Obviously models based on a line fit are incorrect, they can be trivial disproved by projecting backwards in time and showing that there wasn't that much ice 10000 years ago. I hear the 'but there wasn't GHG emissions" so immediately the model has to include global warming from GHG gases. Assumptions are disproved, the model improves. If a model can effectively hind cast current sea ice from pre industrial times, then we perhaps have a chance of predicting more accurately what the future holds.

At least correlate global temperatures with sea ice volume, that seems like a better starting point than time.




HapHazard

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Re: When will the Arctic Go Ice Free?
« Reply #1203 on: September 15, 2019, 08:43:37 PM »
I'm reminded of folks who draw lines and such on charts in stock market & cryptocurrency sites.

Wake me up when one of you strike it rich.  ;D

SteveMDFP

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Re: When will the Arctic Go Ice Free?
« Reply #1204 on: September 15, 2019, 08:49:09 PM »

Whenever a curve or line is fitted to a graph it is to illustrate a correlation; such a correlation is the decline in sea ice volume over the last few decades. I'm no expert in sea ice modelling but, there is a fundamental need to understand how one would apply a model to be able to predict future conditions.

To understand a correlation a model is built. The model can perhaps take the starting data and then show how sea ice has changed on a year to year basis (hind casting). It can then be used to predict the future, and it's skill tested by it's ability to do so. Models are only as good as the test conditions applied. Hindcasting can be tricky as there is the temptation to model fit the data.

Obviously models based on a line fit are incorrect, they can be trivial disproved by projecting backwards in time and showing that there wasn't that much ice 10000 years ago. I hear the 'but there wasn't GHG emissions" so immediately the model has to include global warming from GHG gases. Assumptions are disproved, the model improves. If a model can effectively hind cast current sea ice from pre industrial times, then we perhaps have a chance of predicting more accurately what the future holds.

At least correlate global temperatures with sea ice volume, that seems like a better starting point than time.

Thank you.  This is a very nice summary of the issues at hand in the matter of projecting ongoing arctic sea ice loss.

crandles

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Re: When will the Arctic Go Ice Free?
« Reply #1205 on: September 16, 2019, 01:10:45 PM »

Whenever a curve or line is fitted to a graph it is to illustrate a correlation; such a correlation is the decline in sea ice volume over the last few decades. I'm no expert in sea ice modelling but, there is a fundamental need to understand how one would apply a model to be able to predict future conditions.

To understand a correlation a model is built. The model can perhaps take the starting data and then show how sea ice has changed on a year to year basis (hind casting). It can then be used to predict the future, and it's skill tested by it's ability to do so. Models are only as good as the test conditions applied. Hindcasting can be tricky as there is the temptation to model fit the data.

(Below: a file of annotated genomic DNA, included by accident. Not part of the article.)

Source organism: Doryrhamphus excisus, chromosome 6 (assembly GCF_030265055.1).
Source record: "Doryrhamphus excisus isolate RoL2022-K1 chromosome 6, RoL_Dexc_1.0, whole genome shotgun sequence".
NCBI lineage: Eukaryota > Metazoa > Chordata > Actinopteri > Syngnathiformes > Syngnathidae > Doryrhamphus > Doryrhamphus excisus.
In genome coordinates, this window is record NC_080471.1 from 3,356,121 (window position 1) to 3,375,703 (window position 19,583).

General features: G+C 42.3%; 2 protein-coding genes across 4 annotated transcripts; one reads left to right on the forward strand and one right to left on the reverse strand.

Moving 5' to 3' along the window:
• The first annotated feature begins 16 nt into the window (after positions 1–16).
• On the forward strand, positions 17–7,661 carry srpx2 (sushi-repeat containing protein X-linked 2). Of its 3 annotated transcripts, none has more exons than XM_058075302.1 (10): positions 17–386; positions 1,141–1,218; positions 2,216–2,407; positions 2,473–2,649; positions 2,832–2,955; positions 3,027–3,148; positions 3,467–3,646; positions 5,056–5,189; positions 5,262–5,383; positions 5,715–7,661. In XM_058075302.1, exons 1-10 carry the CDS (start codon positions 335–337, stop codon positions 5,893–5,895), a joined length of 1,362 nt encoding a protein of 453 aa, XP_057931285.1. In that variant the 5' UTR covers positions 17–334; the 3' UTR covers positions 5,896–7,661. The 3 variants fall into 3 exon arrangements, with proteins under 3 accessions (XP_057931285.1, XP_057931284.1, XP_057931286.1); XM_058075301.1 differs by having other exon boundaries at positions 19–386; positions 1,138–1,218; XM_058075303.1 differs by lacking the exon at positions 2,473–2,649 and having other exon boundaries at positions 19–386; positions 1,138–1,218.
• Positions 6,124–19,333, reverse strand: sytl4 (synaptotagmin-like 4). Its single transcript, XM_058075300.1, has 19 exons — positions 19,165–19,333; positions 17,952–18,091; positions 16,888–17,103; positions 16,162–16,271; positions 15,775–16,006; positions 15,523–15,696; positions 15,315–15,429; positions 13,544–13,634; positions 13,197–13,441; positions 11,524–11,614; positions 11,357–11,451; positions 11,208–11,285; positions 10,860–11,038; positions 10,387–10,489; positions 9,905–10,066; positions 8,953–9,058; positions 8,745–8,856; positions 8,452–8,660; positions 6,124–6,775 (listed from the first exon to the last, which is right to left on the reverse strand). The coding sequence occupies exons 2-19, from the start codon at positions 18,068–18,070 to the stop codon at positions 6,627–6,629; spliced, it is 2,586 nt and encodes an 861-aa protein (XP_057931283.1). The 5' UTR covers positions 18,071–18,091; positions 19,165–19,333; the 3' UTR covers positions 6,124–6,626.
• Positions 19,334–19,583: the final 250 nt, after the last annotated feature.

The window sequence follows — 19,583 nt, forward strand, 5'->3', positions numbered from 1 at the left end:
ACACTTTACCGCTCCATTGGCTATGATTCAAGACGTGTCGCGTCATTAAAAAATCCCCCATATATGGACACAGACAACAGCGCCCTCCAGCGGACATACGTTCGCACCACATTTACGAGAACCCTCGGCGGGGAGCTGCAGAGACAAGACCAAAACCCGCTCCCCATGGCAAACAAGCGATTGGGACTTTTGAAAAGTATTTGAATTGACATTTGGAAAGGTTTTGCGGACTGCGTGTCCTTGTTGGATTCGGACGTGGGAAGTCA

Obviously models based on a line fit are incorrect, they can be trivial disproved by projecting backwards in time and showing that there wasn't that much ice 10000 years ago. I hear the 'but there wasn't GHG emissions" so immediately the model has to include global warming from GHG gases. Assumptions are disproved, the model improves. If a model can effectively hind cast current sea ice from pre industrial times, then we perhaps have a chance of predicting more accurately what the future holds.

At least correlate global temperatures with sea ice volume, that seems like a better starting point than time.

Arctic temperatures are in part caused by sea ice retreat, so I see you avoided that.

Global temperatures: the general trend is upwards at a fairly steady rate and so this is no different than using time. So it is about the variations about the trend. The largest variation about the trend is caused by ENSO and it is not at all clear whether there is any effect up in the arctic. If there is an effect it is small and likely to be delayed.

So interesting idea, but unfortunately it doesn't work.

The same can be said about using GHG levels.

If there was a sudden change in the rate of global temperature rise (or GHG levels) then it probably would be useful.

Other improvements can be added to models to make them better (more physically based) than a trend line fit. However, We already have global climate models and they don't agree on the level of sea ice we should have. In a sense they are not good enough for this purpose. However, I still maintain vast majority show similar pattern and this is helpful for deciding what sort of shape extrapolation should be done.

Anyway despite having sophisticated models, they disagree with each other, so it seems to me we are back to either
1) Trend line fits but hopefully with some hints of what sort of extrapolation to do, or
2) Using models with some bias corrections (which may amount to something fairly similar to trend lines).

El Cid

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Re: When will the Arctic Go Ice Free?
« Reply #1206 on: September 16, 2019, 02:16:33 PM »
I posted this on the main thread but might be more relevant here. I took every year's average temp from Jan to Aug (NOAA ESRL North of 70 degrees and SIE) and that year's September extent (2019 is the red dot with 4 M sq km extent presumed)
The good news is that I can tell you when we get a BOE: when average temps hit -6 C vs the current cca -9 C. Tha bad news: nobody knows when that happens :)

Average temps for the